State and local health officials are working to contain a rise in confirmed and suspected tuberculosis cases in Southwest Alaska, a region where the disease once reached epidemic proportions among Alaska Natives.
Four people have recently been stricken in two villages and the hub city of Bethel, all located in the Yukon-Kuskokwim Delta, said Michael Cooper, the state’s tuberculosis program manager. He would not name the villages.
“It’s a flare-up, not an outbreak,” said Cooper.
“We tend to get excited” about increased cases, but the recent rise is not out of the ordinary.
‘Sweeps’ being conducted
Health officials are wary because the disease, which usually attacks the lungs, can be fatal and easily spread if not treated, he said.
“One untreated person can create 10 active cases in a year, so that’s why it’s so important to get them treated,” he said. “Once they’re on effective drugs, they’re not infectious after two weeks.”
Local responders are conducting “sweeps” in the affected areas. Those are screenings — including skin tests, chest X-rays and mucus tests — of people who may have been exposed to the tuberculosis bacteria.
Two other villages had confirmed cases last year, and those who were infected are still undergoing the lengthy treatment to ward off the illness.
Though great strides have been made reducing the disease in the 49th state, Alaska rates remain among the highest in the nation, with a disproportionate number of cases occurring in rural Alaska.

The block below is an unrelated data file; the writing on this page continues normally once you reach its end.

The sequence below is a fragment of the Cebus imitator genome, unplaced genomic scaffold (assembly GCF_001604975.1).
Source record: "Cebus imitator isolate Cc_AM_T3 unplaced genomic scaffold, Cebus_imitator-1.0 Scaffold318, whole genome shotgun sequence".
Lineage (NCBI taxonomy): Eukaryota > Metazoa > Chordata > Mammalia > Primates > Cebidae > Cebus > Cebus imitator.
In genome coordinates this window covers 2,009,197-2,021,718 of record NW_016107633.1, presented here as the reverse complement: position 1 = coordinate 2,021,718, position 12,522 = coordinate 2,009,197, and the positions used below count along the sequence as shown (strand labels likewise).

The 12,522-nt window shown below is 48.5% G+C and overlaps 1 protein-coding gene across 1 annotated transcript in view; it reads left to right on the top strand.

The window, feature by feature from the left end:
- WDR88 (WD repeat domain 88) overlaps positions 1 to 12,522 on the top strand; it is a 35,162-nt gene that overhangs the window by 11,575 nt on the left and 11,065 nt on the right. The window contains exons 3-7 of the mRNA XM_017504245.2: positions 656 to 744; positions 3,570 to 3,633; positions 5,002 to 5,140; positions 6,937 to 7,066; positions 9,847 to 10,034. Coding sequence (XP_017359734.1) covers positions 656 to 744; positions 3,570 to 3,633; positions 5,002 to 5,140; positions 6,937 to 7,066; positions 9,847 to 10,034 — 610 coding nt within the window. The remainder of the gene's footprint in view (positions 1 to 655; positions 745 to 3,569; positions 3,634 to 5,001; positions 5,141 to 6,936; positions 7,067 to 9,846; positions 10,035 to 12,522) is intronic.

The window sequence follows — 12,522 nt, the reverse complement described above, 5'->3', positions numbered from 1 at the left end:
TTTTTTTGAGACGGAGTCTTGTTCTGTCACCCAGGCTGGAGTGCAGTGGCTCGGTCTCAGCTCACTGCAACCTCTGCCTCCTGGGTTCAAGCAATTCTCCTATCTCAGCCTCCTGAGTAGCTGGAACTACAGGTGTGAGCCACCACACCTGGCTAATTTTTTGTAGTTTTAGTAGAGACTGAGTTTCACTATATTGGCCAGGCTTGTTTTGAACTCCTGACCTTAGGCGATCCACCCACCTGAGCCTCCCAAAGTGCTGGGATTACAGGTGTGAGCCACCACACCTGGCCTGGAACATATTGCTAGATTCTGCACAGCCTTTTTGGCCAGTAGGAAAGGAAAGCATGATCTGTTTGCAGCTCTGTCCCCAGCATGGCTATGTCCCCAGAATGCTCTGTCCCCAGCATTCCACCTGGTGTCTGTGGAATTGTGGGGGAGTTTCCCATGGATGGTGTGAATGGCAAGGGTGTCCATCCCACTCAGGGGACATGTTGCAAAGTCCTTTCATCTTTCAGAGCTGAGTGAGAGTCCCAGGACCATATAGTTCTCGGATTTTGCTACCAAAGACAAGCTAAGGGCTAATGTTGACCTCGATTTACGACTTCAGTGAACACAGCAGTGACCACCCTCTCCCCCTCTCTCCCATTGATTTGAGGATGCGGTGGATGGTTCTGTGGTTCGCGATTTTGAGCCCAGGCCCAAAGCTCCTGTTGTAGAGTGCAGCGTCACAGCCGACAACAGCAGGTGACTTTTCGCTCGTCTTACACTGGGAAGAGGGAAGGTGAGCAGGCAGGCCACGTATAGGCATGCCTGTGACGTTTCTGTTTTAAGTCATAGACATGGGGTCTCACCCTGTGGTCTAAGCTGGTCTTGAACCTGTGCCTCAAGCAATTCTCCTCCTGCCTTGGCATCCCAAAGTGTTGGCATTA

The sickness, spread through air as people sneeze, cough or talk, rampaged through villages in the first half of the last century, killing thousands of Alaska Natives. Efforts to rid rural Alaska of TB were in full swing some 50 years ago, including floating health clinics that traveled to villages.
No matter whether people developed symptoms, nearly every rural Alaskan was exposed to the disease in those days, Cooper said. Many never showed signs of the sickness, but harbored the bacteria in its dormant form. But as immune systems weaken, often as those people age, a small percentage develop full-blown tuberculosis and became contagious.
That’s a big reason rates stay relatively high in Alaska, he said. Crowded household conditions, common in some villages, is another factor.
State health officials want people who have been around someone with tuberculosis to get screened at a local clinic. Those infected in the past, but not screened in the last year, also should be tested at the clinic, the state health department said.
“Screening is also recommended for anyone with a persistent cough, night sweats, weight loss, fatigue, or who is coughing up blood,” the statement said.
The state tuberculosis program is working with the Section of Public Health Nursing and local officials to respond. A state worker will head to the villages to assist clinics in the ongoing investigations and prevention efforts, Cooper said.
The Centers for Disease Control has more information on tuberculosis. Check here for the state’s website.
Contact Alex DeMarban at alex(at)alaskadispatch.com
For more stories from Alaska Dispatch, click here.